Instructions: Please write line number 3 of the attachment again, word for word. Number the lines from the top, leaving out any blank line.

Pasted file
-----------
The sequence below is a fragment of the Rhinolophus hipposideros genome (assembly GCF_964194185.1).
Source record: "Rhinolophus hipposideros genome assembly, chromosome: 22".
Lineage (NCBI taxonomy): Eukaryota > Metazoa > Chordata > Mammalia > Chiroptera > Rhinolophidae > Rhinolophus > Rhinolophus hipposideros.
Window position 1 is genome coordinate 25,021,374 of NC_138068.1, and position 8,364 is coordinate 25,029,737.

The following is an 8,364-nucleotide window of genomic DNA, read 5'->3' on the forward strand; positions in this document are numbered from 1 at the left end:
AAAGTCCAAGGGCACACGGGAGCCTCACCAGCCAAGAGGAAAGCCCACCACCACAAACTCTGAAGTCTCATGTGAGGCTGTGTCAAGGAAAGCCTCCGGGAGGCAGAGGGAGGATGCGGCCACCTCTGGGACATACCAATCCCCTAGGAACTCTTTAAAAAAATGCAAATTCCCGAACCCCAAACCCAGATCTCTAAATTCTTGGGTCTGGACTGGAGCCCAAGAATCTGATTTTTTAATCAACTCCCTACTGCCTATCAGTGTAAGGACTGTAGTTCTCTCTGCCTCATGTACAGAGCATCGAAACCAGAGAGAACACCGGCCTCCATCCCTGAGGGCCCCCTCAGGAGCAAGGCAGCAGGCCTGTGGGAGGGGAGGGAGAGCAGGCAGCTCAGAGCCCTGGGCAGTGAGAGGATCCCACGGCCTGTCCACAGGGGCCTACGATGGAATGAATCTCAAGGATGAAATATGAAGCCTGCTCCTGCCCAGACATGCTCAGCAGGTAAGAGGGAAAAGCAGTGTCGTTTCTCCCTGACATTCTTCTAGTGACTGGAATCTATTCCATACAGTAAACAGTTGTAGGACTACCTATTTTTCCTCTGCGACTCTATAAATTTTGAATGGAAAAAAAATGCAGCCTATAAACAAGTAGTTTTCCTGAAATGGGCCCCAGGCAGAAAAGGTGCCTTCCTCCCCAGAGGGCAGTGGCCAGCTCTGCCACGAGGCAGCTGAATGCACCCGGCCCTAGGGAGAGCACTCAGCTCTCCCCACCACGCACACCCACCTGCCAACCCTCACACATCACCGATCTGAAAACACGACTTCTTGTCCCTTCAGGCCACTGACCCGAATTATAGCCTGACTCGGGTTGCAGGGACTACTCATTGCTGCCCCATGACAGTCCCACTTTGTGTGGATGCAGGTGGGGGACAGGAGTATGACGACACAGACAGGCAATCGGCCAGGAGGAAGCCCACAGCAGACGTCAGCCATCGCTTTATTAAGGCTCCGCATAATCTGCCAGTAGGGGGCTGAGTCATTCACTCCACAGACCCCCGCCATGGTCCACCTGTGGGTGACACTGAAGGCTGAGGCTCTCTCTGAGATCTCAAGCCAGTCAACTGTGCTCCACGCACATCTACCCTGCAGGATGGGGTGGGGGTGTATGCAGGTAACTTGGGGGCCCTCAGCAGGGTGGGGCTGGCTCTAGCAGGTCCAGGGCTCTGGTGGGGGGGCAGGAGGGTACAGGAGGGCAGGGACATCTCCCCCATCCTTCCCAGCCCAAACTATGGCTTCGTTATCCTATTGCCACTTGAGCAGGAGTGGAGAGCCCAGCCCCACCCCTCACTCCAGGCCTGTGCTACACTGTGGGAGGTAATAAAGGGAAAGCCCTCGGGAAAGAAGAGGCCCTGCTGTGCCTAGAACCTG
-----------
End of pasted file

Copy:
Lineage (NCBI taxonomy): Eukaryota > Metazoa > Chordata > Mammalia > Chiroptera > Rhinolophidae > Rhinolophus > Rhinolophus hipposideros.